One night, late in the dark store, after talking about Joseph Conrad novels, we kissed more and more deeply, and everything began to spin around me; all the square angles of the books and shelves blurred like a cartoon as I removed the lace from the curves of her body. It was hard to believe she was real—that anything could be so beautiful. Of course I had seen naked women before in pictures, and that had somehow infused the whole idea with a degree of unreality that now seemed to surround us.

We were laying on the floor between shelves of old books, and it all seemed like magic rather than reality; like music rather than sounds. I remember how her heat surprised me. I remember how her legs felt when they moved up around my ribs. I remember something she whispered to me—a whisper I sometimes still hear at night. I remember when I climaxed, the feeling rising up in me in a rush of heat: not like the feeling it had been when I was alone.

I remember playing with her hair afterwards, as we lay together panting and hot. And most of all I remember the feeling much later, as the sun was rising and we left the store. She was wearing my coat. And everything in the world was different. I noticed it instantly—as though the world had changed color; as though everyone had been speaking in a foreign accent and now suddenly switched to my own. I felt connected with the earth and the trees and the animals around me, and, of course, with her. It was truly a revelation.

I felt redeemed, saved somehow from an emptiness of which I had once had only a vague notion. In the ensuing weeks, as we made love more and more, I felt as though I had discovered a spiritual salvation of which religion had always seemed a bland imposter. I had never been a religious person, although I had appreciated religion's emotional aspirations. Now I was part of those aspirations.

It was only weeks later that it ended for us, under peculiarly painful circumstances. We tried briefly to salvage what had been, but it did not work. I was faithful; she was not. My heart was truly broken, as it has never been before or since. I fell into a depression and a year later decided to kill myself. I lay on my bed holding a knife and staring at it. I put it to my skin, but did nothing else. I won't go into what happened next, or describe how my desperate attempts to salvage what she and I had were rebutted with two painful betrayals. Suffice to say that I put my life together, and in the decade that has passed since I have made a successful and happy life, one of which I am deeply proud; one which makes me so glad I did not take my life as I so seriously considered then.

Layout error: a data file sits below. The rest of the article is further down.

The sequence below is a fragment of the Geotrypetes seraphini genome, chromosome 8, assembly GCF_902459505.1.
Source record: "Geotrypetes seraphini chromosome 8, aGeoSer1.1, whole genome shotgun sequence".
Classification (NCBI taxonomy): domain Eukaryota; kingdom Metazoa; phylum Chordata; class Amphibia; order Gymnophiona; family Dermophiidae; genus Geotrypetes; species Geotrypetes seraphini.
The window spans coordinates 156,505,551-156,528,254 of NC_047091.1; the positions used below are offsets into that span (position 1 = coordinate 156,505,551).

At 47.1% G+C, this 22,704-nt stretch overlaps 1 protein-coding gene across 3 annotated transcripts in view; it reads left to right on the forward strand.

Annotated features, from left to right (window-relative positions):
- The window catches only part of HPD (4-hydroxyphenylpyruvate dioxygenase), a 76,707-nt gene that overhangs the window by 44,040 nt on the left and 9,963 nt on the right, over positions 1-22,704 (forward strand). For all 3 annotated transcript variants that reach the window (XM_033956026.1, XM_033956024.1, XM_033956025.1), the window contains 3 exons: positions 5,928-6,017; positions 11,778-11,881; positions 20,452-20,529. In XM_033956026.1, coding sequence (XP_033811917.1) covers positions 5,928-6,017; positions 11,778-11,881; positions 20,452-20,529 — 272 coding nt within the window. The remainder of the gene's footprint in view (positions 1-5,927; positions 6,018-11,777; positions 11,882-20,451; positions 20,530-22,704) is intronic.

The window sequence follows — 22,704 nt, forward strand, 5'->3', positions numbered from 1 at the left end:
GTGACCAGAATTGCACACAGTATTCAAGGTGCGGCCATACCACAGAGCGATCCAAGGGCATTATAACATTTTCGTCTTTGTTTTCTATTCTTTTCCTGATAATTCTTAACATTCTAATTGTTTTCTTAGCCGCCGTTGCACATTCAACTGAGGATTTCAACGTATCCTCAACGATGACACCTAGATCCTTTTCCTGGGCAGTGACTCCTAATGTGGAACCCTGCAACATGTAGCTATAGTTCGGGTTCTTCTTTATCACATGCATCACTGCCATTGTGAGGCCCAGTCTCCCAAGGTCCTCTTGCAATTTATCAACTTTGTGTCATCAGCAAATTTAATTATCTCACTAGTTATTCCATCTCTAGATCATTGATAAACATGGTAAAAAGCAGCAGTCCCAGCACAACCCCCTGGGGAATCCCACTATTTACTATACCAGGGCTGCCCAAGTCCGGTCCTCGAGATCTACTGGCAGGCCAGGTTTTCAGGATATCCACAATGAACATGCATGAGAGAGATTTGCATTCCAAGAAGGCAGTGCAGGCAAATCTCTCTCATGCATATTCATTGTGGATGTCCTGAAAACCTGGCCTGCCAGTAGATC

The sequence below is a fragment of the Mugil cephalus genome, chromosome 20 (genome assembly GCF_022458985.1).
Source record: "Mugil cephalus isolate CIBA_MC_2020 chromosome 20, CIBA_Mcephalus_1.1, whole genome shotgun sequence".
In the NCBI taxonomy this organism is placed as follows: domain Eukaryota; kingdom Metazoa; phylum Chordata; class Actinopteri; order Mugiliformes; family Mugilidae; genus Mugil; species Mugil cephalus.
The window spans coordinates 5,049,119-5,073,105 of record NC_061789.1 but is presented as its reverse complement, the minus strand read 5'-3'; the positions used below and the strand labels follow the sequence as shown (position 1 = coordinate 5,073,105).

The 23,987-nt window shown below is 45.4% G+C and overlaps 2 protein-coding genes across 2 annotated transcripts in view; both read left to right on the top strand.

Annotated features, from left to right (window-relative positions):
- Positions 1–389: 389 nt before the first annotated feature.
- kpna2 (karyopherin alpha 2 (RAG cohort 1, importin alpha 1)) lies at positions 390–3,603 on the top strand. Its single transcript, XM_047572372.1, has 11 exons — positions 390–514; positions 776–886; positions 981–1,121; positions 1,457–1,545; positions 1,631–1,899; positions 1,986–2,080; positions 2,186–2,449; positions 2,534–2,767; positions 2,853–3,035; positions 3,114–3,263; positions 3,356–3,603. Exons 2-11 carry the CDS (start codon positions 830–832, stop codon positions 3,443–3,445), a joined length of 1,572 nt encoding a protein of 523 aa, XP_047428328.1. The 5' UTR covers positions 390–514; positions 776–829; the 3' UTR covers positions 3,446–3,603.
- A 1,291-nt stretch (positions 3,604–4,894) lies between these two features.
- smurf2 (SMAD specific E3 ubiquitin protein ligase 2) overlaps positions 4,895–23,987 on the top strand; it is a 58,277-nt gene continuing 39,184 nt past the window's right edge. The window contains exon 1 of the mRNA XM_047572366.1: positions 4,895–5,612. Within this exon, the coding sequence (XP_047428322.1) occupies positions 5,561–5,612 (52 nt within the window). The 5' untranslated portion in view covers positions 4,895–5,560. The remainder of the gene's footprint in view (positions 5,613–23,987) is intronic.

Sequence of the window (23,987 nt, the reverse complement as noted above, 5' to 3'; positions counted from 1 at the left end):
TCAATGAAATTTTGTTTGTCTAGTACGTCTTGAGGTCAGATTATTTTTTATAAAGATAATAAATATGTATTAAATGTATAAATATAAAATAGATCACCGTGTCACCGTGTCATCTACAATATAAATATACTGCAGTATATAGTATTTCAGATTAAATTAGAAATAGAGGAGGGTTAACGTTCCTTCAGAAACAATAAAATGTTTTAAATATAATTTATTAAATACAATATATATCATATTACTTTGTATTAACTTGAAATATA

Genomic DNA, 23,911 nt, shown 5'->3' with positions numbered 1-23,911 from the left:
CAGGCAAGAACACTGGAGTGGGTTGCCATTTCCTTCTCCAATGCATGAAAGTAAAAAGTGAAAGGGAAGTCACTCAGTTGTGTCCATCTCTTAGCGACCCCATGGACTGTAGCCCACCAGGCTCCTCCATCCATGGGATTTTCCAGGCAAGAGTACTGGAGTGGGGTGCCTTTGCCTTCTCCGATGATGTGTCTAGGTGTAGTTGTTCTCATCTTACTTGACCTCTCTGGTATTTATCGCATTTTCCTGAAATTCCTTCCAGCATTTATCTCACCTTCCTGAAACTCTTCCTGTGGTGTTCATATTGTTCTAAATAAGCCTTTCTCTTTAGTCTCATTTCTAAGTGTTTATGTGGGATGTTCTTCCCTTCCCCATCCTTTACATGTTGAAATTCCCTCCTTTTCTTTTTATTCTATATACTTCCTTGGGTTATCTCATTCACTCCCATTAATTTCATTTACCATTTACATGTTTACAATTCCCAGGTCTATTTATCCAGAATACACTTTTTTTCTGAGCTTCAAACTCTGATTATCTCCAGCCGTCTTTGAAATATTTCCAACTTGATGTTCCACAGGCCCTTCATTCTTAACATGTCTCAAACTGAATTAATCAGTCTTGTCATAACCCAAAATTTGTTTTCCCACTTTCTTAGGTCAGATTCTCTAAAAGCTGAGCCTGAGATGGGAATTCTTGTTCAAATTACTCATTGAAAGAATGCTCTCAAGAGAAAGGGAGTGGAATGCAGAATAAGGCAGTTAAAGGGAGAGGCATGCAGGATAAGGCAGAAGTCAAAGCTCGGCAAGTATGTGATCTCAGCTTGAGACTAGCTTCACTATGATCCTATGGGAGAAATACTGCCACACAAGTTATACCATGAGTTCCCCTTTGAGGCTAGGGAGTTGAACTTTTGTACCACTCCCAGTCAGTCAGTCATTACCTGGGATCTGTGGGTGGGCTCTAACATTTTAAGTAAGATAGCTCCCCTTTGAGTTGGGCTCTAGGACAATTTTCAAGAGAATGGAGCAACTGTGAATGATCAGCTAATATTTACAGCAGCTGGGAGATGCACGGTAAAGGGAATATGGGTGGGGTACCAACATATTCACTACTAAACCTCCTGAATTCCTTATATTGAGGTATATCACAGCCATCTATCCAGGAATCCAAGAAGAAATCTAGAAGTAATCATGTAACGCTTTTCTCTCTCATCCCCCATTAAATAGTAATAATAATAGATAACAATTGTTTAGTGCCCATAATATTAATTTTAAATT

Six or seven years ago I saw met up with her again at a restaurant on the East Coast. She was with someone else, and after our lunch, I was able finally and at last to let her go. At home, I threw away my mementos of her. Since then I have found a woman I love with all my heart and this summer will be our five-year anniversary.

My college girlfriend has married, and I hope she has found a life of tranquility, and that her husband fills her heart, as evidently I could not. Although the pain she caused me can never be washed away, and can never allow us to be friends, I am still intensely grateful for what she gave me, and I am able now to look back on that night and the other nights with magnanimity and fondness.

Sometimes I catch myself thinking of her and I am reminded of lines from my favorite poem, Tennyson's ‘Ulysses’: ‘I am part of all that I have met; / Yet all experience is an arch where through / Gleams that untravelled world, whose margin fades / For ever and for ever when I move.’

I told her then that I would always love her, and, for better or for worse, it seems to be true.'

virginityproject joins us from The Virginity Project